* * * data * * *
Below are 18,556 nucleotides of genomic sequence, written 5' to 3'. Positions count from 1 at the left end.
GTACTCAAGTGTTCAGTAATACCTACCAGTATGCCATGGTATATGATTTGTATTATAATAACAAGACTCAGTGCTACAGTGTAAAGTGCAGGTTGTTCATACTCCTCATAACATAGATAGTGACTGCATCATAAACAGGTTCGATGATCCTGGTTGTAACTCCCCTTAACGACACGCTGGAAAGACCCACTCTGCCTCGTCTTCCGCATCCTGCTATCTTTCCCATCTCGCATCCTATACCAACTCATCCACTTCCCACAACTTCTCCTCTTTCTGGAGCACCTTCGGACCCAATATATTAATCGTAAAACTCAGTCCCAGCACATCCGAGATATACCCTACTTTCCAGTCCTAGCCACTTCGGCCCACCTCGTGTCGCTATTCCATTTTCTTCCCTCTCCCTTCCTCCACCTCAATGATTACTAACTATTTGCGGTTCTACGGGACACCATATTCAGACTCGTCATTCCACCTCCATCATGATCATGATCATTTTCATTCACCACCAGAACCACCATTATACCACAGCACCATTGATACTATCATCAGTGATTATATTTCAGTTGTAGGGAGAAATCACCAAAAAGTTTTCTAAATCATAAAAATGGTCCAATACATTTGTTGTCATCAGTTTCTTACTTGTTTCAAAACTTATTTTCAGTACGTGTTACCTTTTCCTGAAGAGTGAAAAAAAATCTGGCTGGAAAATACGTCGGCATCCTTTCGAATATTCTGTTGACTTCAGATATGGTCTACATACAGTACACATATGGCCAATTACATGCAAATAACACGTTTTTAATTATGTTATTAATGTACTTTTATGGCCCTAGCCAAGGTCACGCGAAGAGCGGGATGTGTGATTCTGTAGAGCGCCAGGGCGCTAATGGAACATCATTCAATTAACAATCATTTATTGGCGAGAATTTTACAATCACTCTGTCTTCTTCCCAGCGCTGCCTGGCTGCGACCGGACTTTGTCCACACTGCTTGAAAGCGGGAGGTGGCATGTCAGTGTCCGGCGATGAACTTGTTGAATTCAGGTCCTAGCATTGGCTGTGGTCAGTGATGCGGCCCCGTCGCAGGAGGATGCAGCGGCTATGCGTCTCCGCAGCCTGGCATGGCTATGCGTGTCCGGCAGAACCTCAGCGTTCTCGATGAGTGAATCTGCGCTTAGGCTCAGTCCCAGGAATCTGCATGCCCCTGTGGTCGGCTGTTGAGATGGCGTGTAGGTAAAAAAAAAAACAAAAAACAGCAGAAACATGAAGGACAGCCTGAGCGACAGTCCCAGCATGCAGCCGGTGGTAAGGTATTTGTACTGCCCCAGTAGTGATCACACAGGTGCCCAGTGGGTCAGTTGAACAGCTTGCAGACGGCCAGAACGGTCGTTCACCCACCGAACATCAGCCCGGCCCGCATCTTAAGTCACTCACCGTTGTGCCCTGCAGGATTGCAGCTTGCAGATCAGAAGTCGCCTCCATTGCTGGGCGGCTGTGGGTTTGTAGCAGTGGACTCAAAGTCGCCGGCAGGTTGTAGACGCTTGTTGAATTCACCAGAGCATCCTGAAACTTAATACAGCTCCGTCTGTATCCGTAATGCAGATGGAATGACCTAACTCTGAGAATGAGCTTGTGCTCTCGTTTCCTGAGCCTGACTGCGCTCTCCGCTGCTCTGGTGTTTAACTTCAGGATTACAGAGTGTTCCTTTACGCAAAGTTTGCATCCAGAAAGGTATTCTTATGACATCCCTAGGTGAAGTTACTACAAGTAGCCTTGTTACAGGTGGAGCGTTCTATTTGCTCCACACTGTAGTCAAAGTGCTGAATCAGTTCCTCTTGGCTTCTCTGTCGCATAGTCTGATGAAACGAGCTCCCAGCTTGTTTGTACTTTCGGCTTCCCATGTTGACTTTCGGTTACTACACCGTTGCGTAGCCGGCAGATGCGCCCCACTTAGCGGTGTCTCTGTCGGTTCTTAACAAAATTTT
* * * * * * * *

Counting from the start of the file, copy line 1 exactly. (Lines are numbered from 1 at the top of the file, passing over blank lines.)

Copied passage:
Below are 18,556 nucleotides of genomic sequence, written 5' to 3'. Positions count from 1 at the left end.